Background--This study investigated whether a mean blood pressure (BP) of < 130/80 mm Hg is associated with further reduction in cardiovascular outcomes in treated hypertensive subjects with previous stroke. Methods and Results--Subjects from the Korea National Health Insurance Service health examinee cohort diagnosed as having stroke and hypertension from January 1st, 2003 and December 31st, 2006 (N=2320) were grouped according to mean systolic ( < 130, 130- < 140, and ≥140 mm Hg) and diastolic ( < 80, 80- < 90, and ≥90 mm Hg) BP recorded during follow-up health examinations. All-cause and cardiovascular mortality over 11 years were compared. Compared with subjects with a systolic BP of ≥140 mm Hg (N=736), subjects with a systolic BP of 130 to < 140 mm Hg (N=793) had a significantly lower risk of all-cause death (hazard ratio [HR], 0.61; 95% confidence interval [CI], 0.47-0.79; P < 0.001), cardiovascular mortality (HR, 0.39; 95% CI, 0.25-0.61; P < 0.001), and fatal ischemic stroke (HR, 0.25; 95% CI, 0.10-0.63; P=0.003). Systolic BP of < 130 mm Hg (N=791) was associated with lower risk of nonfatal hemorrhagic stroke. Subjects with a diastolic BP of 80 to < 90 mm Hg (N=1100) had significantly lower risk of all-cause death (HR, 0.60, 95% CI, 0.45-0.80; P < 0.001) and cardiovascular mortality (HR, 0.45; 95% CI, 0.30-0.70; P < 0.001) than those with a diastolic BP of ≥90 mm Hg (N=342). Diastolic BP of < 80 mm Hg (N=878) was associated with reduced risk of nonfatal hemorrhagic stroke and further lowering of all-cause mortality and cardiovascular mortality. Conclusions--BP of < 130/80 mm Hg was associated with improved outcomes in hypertensive subjects with previous stroke.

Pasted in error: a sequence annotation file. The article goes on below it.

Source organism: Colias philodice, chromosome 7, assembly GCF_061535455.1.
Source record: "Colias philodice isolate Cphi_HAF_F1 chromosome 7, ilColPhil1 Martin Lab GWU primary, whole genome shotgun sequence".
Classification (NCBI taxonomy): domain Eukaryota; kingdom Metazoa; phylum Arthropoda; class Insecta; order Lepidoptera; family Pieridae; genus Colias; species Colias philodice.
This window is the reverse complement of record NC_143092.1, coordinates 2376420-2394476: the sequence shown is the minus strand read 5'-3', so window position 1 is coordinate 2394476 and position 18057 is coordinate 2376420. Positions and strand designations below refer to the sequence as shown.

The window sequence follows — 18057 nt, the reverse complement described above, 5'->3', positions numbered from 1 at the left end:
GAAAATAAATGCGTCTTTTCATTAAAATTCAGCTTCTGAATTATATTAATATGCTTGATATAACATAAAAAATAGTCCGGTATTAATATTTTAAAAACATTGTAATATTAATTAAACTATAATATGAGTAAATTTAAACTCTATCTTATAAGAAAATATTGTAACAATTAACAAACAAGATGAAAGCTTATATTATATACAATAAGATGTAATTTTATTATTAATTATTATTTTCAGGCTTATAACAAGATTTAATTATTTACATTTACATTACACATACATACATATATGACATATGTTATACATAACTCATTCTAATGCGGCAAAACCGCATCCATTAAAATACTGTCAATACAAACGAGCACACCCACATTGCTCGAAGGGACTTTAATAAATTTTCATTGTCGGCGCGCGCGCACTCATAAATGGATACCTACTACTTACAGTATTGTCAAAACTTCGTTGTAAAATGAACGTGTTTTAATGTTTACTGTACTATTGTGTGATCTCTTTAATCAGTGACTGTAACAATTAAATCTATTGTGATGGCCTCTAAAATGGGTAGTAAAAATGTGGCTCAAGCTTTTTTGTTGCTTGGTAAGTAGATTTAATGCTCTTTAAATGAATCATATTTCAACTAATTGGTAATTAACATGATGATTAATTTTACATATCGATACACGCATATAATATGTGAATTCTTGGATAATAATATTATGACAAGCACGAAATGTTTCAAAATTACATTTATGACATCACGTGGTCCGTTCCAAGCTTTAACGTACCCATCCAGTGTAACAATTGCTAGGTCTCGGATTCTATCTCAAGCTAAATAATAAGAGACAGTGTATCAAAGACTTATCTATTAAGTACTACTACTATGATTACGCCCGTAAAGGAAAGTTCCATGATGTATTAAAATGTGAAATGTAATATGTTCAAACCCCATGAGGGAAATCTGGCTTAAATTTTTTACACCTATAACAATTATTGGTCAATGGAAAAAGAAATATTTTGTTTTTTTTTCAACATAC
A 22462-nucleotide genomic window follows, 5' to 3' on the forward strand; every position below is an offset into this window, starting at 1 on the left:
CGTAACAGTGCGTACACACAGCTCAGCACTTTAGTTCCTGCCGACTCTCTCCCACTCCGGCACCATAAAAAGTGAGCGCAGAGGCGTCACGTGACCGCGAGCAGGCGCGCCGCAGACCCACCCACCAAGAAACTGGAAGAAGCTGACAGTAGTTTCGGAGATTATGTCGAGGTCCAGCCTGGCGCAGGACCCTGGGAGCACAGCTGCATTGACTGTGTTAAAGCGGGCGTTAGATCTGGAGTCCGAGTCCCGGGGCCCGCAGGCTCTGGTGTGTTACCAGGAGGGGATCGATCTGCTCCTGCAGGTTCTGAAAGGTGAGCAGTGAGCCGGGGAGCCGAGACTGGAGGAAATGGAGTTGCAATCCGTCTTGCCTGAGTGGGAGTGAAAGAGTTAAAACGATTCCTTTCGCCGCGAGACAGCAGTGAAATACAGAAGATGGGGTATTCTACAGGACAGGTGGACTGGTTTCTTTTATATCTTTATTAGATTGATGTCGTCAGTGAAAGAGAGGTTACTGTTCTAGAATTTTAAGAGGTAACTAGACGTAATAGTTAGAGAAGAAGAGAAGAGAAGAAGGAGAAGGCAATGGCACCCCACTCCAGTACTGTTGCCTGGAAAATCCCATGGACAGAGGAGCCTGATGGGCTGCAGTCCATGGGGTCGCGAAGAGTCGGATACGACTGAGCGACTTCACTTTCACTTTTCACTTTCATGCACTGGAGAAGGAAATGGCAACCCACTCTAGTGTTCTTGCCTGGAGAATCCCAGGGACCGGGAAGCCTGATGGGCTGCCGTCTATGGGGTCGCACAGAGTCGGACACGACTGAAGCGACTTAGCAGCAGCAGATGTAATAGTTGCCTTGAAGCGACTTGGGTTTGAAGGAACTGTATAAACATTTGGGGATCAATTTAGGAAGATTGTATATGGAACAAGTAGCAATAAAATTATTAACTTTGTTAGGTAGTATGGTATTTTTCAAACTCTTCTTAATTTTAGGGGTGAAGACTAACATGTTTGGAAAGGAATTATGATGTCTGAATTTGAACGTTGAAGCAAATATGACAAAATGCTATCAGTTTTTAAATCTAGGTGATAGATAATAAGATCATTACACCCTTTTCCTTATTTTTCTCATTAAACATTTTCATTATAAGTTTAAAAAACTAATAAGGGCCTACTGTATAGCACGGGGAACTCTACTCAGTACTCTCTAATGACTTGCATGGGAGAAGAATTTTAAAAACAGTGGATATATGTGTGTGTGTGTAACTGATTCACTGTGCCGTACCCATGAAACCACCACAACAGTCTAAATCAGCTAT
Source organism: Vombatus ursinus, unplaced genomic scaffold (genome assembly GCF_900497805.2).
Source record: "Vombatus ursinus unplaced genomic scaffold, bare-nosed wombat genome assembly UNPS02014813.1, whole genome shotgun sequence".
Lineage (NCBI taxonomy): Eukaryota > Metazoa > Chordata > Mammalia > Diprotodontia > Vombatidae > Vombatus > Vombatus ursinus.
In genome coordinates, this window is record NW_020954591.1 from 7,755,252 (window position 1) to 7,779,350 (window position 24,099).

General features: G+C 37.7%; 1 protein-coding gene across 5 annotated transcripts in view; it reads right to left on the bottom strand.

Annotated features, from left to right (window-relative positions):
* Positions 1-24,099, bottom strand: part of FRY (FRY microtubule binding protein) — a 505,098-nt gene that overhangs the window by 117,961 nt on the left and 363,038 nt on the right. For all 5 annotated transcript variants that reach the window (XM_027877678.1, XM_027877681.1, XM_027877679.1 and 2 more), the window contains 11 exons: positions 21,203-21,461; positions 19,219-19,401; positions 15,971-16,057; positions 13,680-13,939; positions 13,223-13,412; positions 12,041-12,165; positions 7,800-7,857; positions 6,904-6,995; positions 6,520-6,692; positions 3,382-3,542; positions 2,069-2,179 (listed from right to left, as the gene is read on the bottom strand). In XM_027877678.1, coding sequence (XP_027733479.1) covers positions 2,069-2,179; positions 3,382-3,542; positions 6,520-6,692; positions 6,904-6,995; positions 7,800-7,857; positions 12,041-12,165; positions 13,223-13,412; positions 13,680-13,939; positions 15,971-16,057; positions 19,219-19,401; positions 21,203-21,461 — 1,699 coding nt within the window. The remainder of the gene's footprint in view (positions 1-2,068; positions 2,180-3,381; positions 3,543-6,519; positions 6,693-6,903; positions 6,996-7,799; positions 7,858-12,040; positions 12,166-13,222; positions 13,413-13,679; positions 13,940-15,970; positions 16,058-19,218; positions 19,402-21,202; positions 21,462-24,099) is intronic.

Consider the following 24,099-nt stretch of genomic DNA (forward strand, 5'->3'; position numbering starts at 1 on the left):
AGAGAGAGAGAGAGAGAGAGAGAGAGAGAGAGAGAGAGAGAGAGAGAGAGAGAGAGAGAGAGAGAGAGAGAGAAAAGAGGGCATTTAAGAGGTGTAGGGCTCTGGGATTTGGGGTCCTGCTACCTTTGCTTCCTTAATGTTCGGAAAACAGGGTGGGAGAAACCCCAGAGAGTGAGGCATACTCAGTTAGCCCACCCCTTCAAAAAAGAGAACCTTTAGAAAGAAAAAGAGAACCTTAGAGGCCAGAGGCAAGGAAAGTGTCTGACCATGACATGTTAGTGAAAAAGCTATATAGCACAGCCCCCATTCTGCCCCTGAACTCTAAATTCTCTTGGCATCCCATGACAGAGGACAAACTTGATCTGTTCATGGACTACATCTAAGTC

All Science Journal Classification (ASJC) codes
- Cardiology and Cardiovascular Medicine